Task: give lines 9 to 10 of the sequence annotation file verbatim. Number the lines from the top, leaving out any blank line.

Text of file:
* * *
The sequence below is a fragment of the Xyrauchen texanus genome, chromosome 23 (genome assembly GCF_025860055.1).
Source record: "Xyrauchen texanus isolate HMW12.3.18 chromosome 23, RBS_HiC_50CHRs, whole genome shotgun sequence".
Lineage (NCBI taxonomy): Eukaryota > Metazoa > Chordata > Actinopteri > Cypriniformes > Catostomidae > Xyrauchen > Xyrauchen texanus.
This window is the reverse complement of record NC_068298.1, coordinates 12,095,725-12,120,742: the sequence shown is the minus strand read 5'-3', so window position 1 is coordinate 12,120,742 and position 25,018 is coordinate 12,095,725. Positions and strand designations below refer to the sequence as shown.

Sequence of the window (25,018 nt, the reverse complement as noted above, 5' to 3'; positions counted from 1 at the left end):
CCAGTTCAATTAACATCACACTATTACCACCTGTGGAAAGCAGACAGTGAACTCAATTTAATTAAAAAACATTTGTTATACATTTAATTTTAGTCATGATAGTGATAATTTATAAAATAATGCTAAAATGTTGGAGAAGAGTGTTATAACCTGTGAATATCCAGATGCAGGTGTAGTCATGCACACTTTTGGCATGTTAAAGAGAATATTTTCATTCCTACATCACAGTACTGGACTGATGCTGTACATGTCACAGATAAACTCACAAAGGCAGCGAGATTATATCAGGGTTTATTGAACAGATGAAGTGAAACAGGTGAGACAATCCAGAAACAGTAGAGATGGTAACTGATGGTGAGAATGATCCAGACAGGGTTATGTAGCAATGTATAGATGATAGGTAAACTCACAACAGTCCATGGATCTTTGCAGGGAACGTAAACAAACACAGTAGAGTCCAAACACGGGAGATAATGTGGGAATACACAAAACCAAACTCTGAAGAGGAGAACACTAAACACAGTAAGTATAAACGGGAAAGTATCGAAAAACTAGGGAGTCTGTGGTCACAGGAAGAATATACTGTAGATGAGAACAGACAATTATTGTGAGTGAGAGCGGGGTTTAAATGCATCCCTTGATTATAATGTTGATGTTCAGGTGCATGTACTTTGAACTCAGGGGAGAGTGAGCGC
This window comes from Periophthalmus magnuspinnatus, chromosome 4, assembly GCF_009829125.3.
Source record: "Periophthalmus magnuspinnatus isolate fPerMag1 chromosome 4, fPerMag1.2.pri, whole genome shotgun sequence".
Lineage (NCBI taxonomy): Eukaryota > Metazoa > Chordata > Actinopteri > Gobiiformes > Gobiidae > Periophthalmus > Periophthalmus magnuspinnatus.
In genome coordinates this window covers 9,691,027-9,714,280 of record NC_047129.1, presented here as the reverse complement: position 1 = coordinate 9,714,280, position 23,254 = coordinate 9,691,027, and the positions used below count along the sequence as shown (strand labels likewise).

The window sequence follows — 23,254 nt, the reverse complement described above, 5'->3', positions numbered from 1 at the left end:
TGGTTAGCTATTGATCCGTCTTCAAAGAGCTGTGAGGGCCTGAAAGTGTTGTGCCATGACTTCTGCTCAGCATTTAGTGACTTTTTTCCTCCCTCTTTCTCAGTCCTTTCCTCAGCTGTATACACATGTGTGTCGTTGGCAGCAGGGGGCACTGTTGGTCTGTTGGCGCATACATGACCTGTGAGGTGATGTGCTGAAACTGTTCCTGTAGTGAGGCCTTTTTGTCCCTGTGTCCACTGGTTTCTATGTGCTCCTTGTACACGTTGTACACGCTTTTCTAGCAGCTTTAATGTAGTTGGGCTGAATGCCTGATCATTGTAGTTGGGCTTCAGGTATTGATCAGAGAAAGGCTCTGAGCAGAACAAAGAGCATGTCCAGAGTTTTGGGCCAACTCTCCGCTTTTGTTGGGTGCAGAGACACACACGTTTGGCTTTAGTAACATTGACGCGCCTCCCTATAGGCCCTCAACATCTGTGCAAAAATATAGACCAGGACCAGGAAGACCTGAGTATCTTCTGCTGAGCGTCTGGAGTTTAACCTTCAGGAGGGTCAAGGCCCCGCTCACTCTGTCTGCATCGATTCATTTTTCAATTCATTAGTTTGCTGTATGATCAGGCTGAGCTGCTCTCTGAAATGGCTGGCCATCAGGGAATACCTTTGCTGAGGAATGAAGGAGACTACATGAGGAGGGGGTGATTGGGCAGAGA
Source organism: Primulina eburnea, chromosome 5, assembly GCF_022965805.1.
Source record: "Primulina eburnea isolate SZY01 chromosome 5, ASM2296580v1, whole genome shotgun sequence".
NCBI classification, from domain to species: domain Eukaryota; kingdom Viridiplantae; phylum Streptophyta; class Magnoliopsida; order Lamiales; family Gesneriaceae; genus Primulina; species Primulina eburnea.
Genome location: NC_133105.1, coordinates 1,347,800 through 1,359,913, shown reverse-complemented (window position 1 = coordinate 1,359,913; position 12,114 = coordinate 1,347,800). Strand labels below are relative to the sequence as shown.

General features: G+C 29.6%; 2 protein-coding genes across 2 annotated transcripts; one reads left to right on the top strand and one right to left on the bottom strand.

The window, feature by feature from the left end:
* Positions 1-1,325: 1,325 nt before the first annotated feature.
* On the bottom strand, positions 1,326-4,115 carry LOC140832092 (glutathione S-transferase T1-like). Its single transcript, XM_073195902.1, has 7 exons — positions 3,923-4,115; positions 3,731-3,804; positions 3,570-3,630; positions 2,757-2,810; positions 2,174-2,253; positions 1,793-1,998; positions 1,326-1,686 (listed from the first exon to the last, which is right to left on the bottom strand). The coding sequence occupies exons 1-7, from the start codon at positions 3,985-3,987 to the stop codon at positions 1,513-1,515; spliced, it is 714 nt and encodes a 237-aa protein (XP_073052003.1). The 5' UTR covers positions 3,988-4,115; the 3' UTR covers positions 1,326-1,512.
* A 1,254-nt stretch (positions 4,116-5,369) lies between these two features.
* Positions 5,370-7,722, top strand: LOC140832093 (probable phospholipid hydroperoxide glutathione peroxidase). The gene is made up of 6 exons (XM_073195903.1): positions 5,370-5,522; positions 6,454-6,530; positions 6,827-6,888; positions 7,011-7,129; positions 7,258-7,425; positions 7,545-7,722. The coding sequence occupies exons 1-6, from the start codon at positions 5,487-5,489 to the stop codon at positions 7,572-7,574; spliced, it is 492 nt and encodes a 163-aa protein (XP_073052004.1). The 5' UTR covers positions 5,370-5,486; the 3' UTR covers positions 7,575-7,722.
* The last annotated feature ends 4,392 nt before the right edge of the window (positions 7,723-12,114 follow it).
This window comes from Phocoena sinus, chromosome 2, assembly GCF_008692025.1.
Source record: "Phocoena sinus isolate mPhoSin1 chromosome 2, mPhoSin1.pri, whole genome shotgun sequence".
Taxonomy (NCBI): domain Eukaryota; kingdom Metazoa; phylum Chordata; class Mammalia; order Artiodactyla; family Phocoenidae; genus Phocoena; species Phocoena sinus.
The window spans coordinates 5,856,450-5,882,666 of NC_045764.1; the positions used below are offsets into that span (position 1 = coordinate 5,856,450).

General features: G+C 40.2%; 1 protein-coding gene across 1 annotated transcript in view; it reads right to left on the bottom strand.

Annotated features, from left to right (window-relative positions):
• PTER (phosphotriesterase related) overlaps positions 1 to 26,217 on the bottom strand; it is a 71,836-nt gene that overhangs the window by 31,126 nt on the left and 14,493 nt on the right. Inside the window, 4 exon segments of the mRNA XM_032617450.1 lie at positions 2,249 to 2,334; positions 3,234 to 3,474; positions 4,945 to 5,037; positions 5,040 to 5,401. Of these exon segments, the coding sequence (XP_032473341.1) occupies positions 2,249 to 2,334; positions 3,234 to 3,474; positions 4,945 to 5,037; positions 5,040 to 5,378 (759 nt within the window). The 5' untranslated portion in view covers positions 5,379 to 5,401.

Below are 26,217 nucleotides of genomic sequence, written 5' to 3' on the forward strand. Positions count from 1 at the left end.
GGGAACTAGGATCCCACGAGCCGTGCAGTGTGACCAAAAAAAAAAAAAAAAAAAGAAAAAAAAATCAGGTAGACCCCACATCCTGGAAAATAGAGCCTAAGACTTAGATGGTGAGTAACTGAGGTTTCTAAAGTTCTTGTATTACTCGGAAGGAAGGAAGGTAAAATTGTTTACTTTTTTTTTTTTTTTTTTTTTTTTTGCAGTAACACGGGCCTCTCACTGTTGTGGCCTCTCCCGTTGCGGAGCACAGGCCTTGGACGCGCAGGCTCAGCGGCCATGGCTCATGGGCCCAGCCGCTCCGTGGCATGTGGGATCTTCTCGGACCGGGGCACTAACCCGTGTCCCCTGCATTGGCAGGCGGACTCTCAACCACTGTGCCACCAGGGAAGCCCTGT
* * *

Lineage (NCBI taxonomy): Eukaryota > Metazoa > Chordata > Actinopteri > Gobiiformes > Gobiidae > Periophthalmus > Periophthalmus magnuspinnatus.
In genome coordinates this window covers 9,691,027-9,714,280 of record NC_047129.1, presented here as the reverse complement: position 1 = coordinate 9,714,280, position 23,254 = coordinate 9,691,027, and the positions used below count along the sequence as shown (strand labels likewise).